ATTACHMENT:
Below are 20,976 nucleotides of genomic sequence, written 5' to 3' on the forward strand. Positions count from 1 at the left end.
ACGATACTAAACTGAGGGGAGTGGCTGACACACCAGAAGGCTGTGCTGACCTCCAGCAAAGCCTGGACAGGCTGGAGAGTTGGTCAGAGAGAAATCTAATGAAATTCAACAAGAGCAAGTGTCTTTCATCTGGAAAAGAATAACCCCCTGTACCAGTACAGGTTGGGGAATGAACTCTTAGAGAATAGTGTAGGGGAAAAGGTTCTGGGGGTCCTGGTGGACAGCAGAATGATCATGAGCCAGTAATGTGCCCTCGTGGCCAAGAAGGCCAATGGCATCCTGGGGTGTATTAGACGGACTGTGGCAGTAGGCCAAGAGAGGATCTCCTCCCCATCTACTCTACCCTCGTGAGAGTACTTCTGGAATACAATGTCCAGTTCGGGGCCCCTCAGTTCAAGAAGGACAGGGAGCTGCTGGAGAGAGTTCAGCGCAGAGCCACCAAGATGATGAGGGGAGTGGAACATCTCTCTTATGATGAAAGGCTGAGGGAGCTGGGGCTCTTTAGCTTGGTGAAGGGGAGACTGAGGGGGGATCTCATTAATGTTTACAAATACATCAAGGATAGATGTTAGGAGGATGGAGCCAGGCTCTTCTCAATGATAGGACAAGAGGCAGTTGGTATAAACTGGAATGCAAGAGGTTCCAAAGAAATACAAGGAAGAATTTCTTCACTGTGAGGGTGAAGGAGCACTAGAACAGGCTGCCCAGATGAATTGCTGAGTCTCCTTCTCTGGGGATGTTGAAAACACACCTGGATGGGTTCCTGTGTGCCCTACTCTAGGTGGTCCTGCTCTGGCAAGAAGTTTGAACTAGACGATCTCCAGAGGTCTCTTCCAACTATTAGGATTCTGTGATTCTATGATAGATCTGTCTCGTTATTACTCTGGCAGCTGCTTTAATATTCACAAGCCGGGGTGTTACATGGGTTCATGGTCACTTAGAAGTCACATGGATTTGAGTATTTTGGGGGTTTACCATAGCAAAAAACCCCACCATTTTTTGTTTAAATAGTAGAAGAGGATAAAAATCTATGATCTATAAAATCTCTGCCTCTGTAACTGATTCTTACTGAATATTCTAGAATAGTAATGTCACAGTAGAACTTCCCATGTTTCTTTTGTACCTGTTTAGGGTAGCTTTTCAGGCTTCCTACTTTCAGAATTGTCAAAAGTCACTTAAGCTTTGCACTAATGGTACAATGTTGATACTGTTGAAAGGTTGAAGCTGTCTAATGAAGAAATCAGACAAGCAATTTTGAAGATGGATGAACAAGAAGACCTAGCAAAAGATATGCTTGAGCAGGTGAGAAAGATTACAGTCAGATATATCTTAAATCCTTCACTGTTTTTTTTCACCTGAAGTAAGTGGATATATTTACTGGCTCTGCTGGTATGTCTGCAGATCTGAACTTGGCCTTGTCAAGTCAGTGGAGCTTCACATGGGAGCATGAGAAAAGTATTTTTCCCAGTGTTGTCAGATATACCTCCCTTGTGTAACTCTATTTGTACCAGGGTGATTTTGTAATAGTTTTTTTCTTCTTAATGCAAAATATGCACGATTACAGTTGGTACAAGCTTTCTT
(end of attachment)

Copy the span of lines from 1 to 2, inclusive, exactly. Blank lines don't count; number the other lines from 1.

Below are 20,976 nucleotides of genomic sequence, written 5' to 3' on the forward strand. Positions count from 1 at the left end.
ACGATACTAAACTGAGGGGAGTGGCTGACACACCAGAAGGCTGTGCTGACCTCCAGCAAAGCCTGGACAGGCTGGAGAGTTGGTCAGAGAGAAATCTAATGAAATTCAACAAGAGCAAGTGTCTTTCATCTGGAAAAGAATAACCCCCTGTACCAGTACAGGTTGGGGAATGAACTCTTAGAGAATAGTGTAGGGGAAAAGGTTCTGGGGGTCCTGGTGGACAGCAGAATGATCATGAGCCAGTAATGTGCCCTCGTGGCCAAGAAGGCCAATGGCATCCTGGGGTGTATTAGACGGACTGTGGCAGTAGGCCAAGAGAGGATCTCCTCCCCATCTACTCTACCCTCGTGAGAGTACTTCTGGAATACAATGTCCAGTTCGGGGCCCCTCAGTTCAAGAAGGACAGGGAGCTGCTGGAGAGAGTTCAGCGCAGAGCCACCAAGATGATGAGGGGAGTGGAACATCTCTCTTATGATGAAAGGCTGAGGGAGCTGGGGCTCTTTAGCTTGGTGAAGGGGAGACTGAGGGGGGATCTCATTAATGTTTACAAATACATCAAGGATAGATGTTAGGAGGATGGAGCCAGGCTCTTCTCAATGATAGGACAAGAGGCAGTTGGTATAAACTGGAATGCAAGAGGTTCCAAAGAAATACAAGGAAGAATTTCTTCACTGTGAGGGTGAAGGAGCACTAGAACAGGCTGCCCAGATGAATTGCTGAGTCTCCTTCTCTGGGGATGTTGAAAACACACCTGGATGGGTTCCTGTGTGCCCTACTCTAGGTGGTCCTGCTCTGGCAAGAAGTTTGAACTAGACGATCTCCAGAGGTCTCTTCCAACTATTAGGATTCTGTGATTCTATGATAGATCTGTCTCGTTATTACTCTGGCAGCTGCTTTAATATTCACAAGCCGGGGTGTTACATGGGTTCATGGTCACTTAGAAGTCACATGGATTTGAGTATTTTGGGGGTTTACCATAGCAAAAAACCCCACCATTTTTTGTTTAAATAGTAGAAGAGGATAAAAATCTATGATCTATAAAATCTCTGCCTCTGTAACTGATTCTTACTGAATATTCTAGAATAGTAATGTCACAGTAGAACTTCCCATGTTTCTTTTGTACCTGTTTAGGGTAGCTTTTCAGGCTTCCTACTTTCAGAATTGTCAAAAGTCACTTAAGCTTTGCACTAATGGTACAATGTTGATACTGTTGAAAGGTTGAAGCTGTCTAATGAAGAAATCAGACAAGCAATTTTGAAGATGGATGAACAAGAAGACCTAGCAAAAGATATGCTTGAGCAGGTGAGAAAGATTACAGTCAGATATATCTTAAATCCTTCACTGTTTTTTTTCACCTGAAGTAAGTGGATATATTTACTGGCTCTGCTGGTATGTCTGCAGATCTGAACTTGGCCTTGTCAAGTCAGTGGAGCTTCACATGGGAGCATGAGAAAAGTATTTTTCCCAGTGTTGTCAGATATACCTCCCTTGTGTAACTCTATTTGTACCAGGGTGATTTTGTAATAGTTTTTTTCTTCTTAATGCAAAATATGCACGATTACAGTTGGTACAAGCTTTCTT